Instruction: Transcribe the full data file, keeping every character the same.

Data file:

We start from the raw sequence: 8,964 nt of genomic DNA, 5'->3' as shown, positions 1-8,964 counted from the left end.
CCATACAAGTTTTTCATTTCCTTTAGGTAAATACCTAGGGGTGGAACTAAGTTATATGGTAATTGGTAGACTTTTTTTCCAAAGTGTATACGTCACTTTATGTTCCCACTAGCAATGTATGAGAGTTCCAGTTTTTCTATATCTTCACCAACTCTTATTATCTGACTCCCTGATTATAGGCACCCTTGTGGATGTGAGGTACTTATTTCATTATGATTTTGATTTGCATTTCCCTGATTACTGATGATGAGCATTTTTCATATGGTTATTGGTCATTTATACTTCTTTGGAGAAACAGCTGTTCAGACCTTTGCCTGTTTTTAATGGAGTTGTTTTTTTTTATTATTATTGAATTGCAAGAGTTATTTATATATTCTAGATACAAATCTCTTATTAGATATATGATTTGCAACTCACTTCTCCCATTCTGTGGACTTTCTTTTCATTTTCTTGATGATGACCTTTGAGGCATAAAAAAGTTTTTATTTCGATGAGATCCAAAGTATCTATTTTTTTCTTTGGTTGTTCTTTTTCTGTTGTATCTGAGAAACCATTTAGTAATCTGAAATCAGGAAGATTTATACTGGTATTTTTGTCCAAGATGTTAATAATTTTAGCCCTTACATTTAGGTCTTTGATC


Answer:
We start from the raw sequence: 8,964 nt of genomic DNA, 5'->3' as shown, positions 1-8,964 counted from the left end.
CCATACAAGTTTTTCATTTCCTTTAGGTAAATACCTAGGGGTGGAACTAAGTTATATGGTAATTGGTAGACTTTTTTTCCAAAGTGTATACGTCACTTTATGTTCCCACTAGCAATGTATGAGAGTTCCAGTTTTTCTATATCTTCACCAACTCTTATTATCTGACTCCCTGATTATAGGCACCCTTGTGGATGTGAGGTACTTATTTCATTATGATTTTGATTTGCATTTCCCTGATTACTGATGATGAGCATTTTTCATATGGTTATTGGTCATTTATACTTCTTTGGAGAAACAGCTGTTCAGACCTTTGCCTGTTTTTAATGGAGTTGTTTTTTTTTATTATTATTGAATTGCAAGAGTTATTTATATATTCTAGATACAAATCTCTTATTAGATATATGATTTGCAACTCACTTCTCCCATTCTGTGGACTTTCTTTTCATTTTCTTGATGATGACCTTTGAGGCATAAAAAAGTTTTTATTTCGATGAGATCCAAAGTATCTATTTTTTTCTTTGGTTGTTCTTTTTCTGTTGTATCTGAGAAACCATTTAGTAATCTGAAATCAGGAAGATTTATACTGGTATTTTTGTCCAAGATGTTAATAATTTTAGCCCTTACATTTAGGTCTTTGATC